comes off the river through latticed bamboo walls.

Motifs – jasmine, marigolds, peacock feathers –
neither embroidered nor printed,
are painstakingly sewn by hand.

Children of the loom, taught by their fathers:
strong backs and magic fingers. Dedication.

(From The delicate material that takes months to weave by hand. Submitted by Angi Holden)

Annoyance

Just when we thought some
of the old annoyances
of the 20th century
had died out, they come
roaring back
new,
improved,
upgraded,
and intensified like the government

dug up their corpses
and stuffed them with hydraulics
and, like, RAM sticks
and shit, and turned
them into deadly cybernetic warriors.
They didn’t die.
They were waiting.
They were adapting.
They. Were. Evolving.

They’ve returned,
fortified by modern technology,
designed to annoy us anywhere,
everywhere,
and at the convenience of
the person who wants to annoy us.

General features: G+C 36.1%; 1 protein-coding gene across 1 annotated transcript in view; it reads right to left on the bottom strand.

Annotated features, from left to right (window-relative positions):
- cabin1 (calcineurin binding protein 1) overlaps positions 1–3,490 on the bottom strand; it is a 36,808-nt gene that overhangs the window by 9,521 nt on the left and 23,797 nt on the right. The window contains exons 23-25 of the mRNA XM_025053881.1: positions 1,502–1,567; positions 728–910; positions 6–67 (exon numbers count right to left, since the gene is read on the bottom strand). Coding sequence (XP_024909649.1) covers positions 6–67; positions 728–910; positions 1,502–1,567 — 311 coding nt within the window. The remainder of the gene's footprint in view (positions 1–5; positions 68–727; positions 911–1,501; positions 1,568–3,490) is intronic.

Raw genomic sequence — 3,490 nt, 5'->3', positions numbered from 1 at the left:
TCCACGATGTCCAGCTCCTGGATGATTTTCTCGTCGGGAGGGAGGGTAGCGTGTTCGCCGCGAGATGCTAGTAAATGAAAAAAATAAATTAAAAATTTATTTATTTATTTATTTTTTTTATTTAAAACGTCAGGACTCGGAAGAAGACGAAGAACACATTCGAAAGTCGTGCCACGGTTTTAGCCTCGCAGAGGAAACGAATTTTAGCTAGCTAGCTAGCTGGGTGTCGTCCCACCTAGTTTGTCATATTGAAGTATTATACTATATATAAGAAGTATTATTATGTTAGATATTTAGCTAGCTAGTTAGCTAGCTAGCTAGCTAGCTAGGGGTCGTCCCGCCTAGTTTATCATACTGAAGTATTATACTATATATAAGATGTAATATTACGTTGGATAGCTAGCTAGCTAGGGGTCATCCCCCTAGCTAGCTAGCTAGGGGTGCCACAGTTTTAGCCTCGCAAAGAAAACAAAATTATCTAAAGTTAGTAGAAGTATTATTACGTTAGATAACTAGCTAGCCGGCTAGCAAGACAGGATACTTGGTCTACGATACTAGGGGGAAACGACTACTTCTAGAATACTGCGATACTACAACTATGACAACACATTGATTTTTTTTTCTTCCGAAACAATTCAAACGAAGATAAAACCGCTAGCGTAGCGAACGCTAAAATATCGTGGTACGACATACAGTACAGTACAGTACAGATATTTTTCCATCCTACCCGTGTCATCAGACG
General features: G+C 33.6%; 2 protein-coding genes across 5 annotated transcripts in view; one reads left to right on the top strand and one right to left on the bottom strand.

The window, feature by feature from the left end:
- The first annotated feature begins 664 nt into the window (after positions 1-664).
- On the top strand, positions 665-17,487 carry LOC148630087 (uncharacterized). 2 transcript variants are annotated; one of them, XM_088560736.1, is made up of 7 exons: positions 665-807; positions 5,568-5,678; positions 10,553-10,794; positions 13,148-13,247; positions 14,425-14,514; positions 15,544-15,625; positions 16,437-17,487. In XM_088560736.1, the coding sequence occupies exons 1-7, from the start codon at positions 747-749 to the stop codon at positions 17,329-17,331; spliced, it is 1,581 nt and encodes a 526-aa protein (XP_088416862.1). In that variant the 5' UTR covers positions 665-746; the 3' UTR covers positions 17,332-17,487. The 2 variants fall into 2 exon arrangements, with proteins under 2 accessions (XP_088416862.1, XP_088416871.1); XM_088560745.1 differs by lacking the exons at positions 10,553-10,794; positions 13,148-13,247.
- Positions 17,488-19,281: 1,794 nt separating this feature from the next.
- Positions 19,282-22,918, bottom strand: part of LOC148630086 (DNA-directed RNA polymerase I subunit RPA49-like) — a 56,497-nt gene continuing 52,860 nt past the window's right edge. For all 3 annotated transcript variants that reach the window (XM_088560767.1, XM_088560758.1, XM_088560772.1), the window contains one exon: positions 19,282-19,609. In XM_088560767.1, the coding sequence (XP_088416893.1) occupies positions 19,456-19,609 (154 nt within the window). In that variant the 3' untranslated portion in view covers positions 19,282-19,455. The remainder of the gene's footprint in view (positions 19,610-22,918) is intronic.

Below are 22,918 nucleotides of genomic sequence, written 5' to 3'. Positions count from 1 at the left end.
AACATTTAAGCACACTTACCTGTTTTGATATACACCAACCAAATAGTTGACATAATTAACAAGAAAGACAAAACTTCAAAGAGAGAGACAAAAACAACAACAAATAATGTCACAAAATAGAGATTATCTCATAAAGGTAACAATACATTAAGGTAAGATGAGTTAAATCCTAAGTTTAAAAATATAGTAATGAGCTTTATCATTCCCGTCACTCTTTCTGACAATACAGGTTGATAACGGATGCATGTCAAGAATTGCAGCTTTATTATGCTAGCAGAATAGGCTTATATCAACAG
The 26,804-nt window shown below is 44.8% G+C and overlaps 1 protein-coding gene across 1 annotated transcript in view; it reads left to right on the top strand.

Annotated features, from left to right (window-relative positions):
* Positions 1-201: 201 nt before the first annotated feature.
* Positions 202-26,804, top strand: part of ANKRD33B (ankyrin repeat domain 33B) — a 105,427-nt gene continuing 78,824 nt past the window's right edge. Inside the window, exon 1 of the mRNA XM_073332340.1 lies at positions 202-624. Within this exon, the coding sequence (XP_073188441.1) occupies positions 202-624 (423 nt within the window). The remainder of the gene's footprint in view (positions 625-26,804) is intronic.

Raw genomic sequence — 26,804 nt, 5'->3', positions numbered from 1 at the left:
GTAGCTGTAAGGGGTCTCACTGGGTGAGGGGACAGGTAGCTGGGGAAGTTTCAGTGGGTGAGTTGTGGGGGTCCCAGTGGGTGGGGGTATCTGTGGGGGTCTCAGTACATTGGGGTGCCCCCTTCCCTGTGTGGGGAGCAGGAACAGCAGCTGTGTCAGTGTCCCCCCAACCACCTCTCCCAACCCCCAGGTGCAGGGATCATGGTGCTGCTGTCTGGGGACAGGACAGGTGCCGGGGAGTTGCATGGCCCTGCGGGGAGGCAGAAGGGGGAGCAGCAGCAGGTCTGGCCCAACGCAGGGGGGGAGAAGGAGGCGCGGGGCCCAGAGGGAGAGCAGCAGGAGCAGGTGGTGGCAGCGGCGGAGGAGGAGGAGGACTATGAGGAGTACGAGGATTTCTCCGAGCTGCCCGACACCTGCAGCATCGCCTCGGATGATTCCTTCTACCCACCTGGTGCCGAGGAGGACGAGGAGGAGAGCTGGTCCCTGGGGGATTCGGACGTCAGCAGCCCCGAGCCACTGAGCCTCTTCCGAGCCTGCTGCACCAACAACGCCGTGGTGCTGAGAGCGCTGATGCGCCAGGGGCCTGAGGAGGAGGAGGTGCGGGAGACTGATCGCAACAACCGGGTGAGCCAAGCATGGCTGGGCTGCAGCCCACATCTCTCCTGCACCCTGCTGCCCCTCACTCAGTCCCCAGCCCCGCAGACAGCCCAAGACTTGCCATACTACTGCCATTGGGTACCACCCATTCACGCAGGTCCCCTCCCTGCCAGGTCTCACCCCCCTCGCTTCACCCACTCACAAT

(From 4 Obnoxious Behaviors The Modern World Made Worse. Submitted by Kenn Merchant)

Absent Father

I find myself here with a baby with delicate bones,
fine features and blue eyes, who – especially asleep,
when she’s at her most beautiful – looks exactly like you.
The fine movements of the lips, the almond-shaped eyes,
the one dimple on her right cheek.
I still find this resemblance strangely, unsettlingly painful.

I imagine you waking up beside that other woman,
whoever she might be; she will never find out
about this one aspect of your life.
I find it hard to picture you; I don’t know your apartment,
but I imagine you waking up in it, flat on your back,
elbow tucked beneath your head, thinking of your baby,
somewhere, with someone else, hundreds of miles away.

For a few minutes every once in a while,
more rarely each year,
and too briefly.

Taken from A letter to…my baby’s absent father in The Guardian, 7th June 2014. Submitted by Angi Holden.